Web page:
John F
LV NV
 

TornadoRed

Top Post Dawg
Joined
Aug 3, 2003
Location
Saint Paul (ex-San Diego)
TDI
2003 Golf GL 5-spd, red; 2003 Golf GLS 5-spd, indigo blue; 2003 Jetta TDI wagon, Candy White
barshnik said:
I've only got 11k miles on the '09 JSW TDI, but already have an oil change plan. I did an oil analysis at 4k, changed oil at 4.5k when the OA showed a lot of 'wear metals'. Did another UOA at 10k plus a oil change, wear metals are going down a little. Looks like the engine will be somewhat 'broken in' by 15k, will do another change then. After that, if analysis shows lower Aluminum, Iron, Copper, etc. I'll go to 7500 mile oil changes, maybe 10k over the 'winter' here in LV.
My UOA results are in the UOA thread in this section. I'll trust what the lab guys say rather than the 'by the book' 10k that VOA says. I live in an extremely hot, dirty part of the world, and I'm not sold on 'one size fits all' for oil changes. Hey, maybe it'll turn out that I can run 12k or 15k between changes - we'll see. For the near future, though, it'll be oil analysis every 5k miles though and go by those results.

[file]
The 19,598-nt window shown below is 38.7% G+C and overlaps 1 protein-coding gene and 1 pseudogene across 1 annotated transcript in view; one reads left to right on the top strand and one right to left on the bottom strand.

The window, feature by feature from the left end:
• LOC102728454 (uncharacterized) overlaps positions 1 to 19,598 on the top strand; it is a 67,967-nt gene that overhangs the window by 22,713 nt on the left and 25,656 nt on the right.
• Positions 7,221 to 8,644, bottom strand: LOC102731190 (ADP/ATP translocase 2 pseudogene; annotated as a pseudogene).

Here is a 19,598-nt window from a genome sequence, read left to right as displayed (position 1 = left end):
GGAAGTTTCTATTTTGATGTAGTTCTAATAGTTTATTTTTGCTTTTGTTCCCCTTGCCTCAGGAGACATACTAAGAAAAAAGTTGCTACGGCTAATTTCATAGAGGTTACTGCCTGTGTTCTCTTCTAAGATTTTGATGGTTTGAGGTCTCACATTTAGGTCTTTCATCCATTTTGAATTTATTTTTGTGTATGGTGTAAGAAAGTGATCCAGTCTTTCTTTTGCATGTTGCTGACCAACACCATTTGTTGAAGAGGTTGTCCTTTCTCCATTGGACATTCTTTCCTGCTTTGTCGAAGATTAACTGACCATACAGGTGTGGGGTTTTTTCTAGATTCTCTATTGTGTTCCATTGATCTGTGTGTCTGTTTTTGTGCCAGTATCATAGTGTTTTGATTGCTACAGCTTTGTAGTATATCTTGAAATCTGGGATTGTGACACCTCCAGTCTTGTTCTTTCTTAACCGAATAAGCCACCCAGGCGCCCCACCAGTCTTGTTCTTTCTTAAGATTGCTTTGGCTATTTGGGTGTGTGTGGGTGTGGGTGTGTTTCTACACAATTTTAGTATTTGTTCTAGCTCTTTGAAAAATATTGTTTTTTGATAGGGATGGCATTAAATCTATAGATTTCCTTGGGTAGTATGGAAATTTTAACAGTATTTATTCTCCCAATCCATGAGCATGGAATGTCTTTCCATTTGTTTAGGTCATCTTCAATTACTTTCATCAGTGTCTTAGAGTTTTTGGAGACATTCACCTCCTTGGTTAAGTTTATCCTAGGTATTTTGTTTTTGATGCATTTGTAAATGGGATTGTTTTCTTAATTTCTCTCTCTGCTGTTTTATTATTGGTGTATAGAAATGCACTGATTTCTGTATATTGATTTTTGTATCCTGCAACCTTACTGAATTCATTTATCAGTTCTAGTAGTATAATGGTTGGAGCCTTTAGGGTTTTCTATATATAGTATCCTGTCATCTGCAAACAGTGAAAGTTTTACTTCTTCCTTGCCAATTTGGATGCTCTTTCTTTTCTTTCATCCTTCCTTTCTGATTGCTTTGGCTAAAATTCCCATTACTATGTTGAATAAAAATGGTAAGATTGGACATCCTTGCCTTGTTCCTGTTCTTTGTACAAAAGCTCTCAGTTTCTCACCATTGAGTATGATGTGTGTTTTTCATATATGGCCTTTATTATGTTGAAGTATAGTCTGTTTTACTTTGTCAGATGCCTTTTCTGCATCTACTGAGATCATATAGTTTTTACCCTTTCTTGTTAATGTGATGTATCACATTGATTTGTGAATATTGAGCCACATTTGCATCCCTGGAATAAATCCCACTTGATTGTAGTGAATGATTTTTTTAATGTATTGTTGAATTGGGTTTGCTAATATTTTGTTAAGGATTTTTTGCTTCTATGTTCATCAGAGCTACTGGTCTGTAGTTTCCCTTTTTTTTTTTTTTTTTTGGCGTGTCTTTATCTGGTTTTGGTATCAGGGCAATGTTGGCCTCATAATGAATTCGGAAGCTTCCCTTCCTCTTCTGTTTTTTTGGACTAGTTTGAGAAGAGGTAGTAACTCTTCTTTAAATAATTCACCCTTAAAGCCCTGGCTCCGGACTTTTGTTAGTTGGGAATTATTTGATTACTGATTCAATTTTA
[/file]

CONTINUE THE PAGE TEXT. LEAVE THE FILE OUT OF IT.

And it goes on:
John F
LV NV
I question your interpretation of the data. IMO you've been draining perfectly good oil, so I wonder if you have another vehicle you can pour this used oil into?

A few ppm of wear metals in oil do not prevent the oil from serving its purpose of protecting against additional wear. Your test results do not show TBN, nitration or oxidation -- all you've got is viscosity and solubles, but these don't show anything of concern.

UOA is properly used to detect trends. The testing you've done on your new engine does not show any worrisome trends.

IMO there is little to be gained by performing such extensive testing of a new engine. If I was breaking in a new engine, I would probably wait until 20k miles before doing even a baseline test, then maybe again at 40k or 50k.